Conversations about robots usually tend toward the utopian (“machines will do all the dirty, dangerous, or difficult work”) or the dystopian (“…and all the rest, creating mass unemployment”). But the future of automation in the workplace—and well beyond—will hinge on millions of small decisions about how to develop AI. How far should machines be entrusted to take over tasks previously performed by humans? What is gained and lost when they do so? What is the optimal mix of robotic and human interaction? And how do various rules—whether codes of professional ethics, insurance policies, or statutes—influence the scope and pace of robotization in our daily life? Answers to these questions can substantially determine whether automation promises a robot revolution or a slow, careful improvement in how work is done.

Too many technologists aspire to rapidly replace human beings in areas where we lack the data and algorithms to do the job well. Meanwhile, politicians have tended toward fatalism, routinely lamenting that regulators and courts cannot keep up with technological advance.

Both triumphalism in the tech community and minimalism among policymakers are premature. As robots enter the workforce, we have a golden opportunity to shape their development with thoughtful legal standards for privacy and consumer protection. We can channel technology through law. We can uphold a culture of maintenance over disruption, of complementing human beings rather than replacing them. We can attain and afford a world ruled by persons, not machines. The future of robotics can be inclusive and democratic, reflecting the efforts and hopes of all citizens. And new laws of robotics can guide us on this journey.

New Laws of Robotics: Defending Human Expertise in the Age of AI book cover
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Conversations about robots usually tend toward the utopian (“machines will do all the dirty, dangerous, or difficult work”) or the dystopian (“…and all the rest, creating mass unemployment”). But the future of automation in the workplace—and well beyond—will hinge on millions of small decisions about how to develop AI. How far should machines be entrusted to take over tasks previously performed by humans? What is gained and lost when they do so? What is the optimal mix of robotic and human interaction? And how do various rules—whether codes of professional ethics, insurance policies, or statutes—influence the scope and pace of robotization in our daily life? Answers to these questions can substantially determine whether automation promises a robot revolution or a slow, careful improvement in how work is done.

Too many technologists aspire to rapidly replace human beings in areas where we lack the data and algorithms to do the job well. Meanwhile, politicians have tended toward fatalism, routinely lamenting that regulators and courts cannot keep up with technological advance.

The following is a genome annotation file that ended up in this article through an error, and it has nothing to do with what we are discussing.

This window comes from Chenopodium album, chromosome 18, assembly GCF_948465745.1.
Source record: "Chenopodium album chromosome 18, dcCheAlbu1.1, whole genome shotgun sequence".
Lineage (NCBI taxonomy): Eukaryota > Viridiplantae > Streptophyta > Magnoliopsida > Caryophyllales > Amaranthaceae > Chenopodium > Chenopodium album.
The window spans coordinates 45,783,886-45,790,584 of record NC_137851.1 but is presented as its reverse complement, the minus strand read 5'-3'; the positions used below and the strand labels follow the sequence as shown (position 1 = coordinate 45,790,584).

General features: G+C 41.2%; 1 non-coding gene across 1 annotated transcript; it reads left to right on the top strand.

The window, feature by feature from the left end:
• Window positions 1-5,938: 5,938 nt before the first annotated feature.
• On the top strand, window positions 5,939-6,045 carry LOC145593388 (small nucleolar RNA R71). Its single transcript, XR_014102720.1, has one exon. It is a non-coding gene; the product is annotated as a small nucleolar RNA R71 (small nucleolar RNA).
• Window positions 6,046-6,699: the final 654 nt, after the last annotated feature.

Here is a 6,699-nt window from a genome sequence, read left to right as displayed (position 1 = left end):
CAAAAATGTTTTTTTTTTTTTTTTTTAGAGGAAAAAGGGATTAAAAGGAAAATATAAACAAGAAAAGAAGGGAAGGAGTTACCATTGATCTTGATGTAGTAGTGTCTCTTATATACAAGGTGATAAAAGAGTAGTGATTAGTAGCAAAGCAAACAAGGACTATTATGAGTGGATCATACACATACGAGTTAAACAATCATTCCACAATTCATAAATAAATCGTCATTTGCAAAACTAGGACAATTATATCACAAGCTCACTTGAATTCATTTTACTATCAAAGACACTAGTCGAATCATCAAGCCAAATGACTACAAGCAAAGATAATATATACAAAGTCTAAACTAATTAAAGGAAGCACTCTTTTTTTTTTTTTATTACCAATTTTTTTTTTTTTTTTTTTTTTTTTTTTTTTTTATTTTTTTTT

Both triumphalism in the tech community and minimalism among policymakers are premature. As robots enter the workforce, we have a golden opportunity to shape their development with thoughtful legal standards for privacy and consumer protection. We can channel technology through law. We can uphold a culture of maintenance over disruption, of complementing human beings rather than replacing them. We can attain and afford a world ruled by persons, not machines. The future of robotics can be inclusive and democratic, reflecting the efforts and hopes of all citizens. And new laws of robotics can guide us on this journey.

Excerpted from New Laws of Robotics: Defending Human Expertise in the Age of AI by Frank Pasquale, published by the Belknap Press of Harvard University Press. Copyright © 2020 by the President and Fellows of Harvard College. Used by permission. All rights reserved.
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Frank Pasquale headshot
Frank Pasquale, professor of law, is a noted authority and scholar on the law of artificial intelligence, algorithms, and machine learning, focusing on how information is used across areas including health law, commerce, and tech. His previous book, The Black Box Society: The Secret Algorithms That Control Money and Information (Harvard University Press, 2015), has been recognized internationally as a landmark study on how “big data” affects our lives. He is also coeditor of The Oxford Handbook of Ethics of AI (Oxford University Press, 2020). Pasquale chairs the Subcommittee on Privacy, Confidentiality, and Security, part of the National Committee on Vital and Health Statistics, where he is serving a four-year term.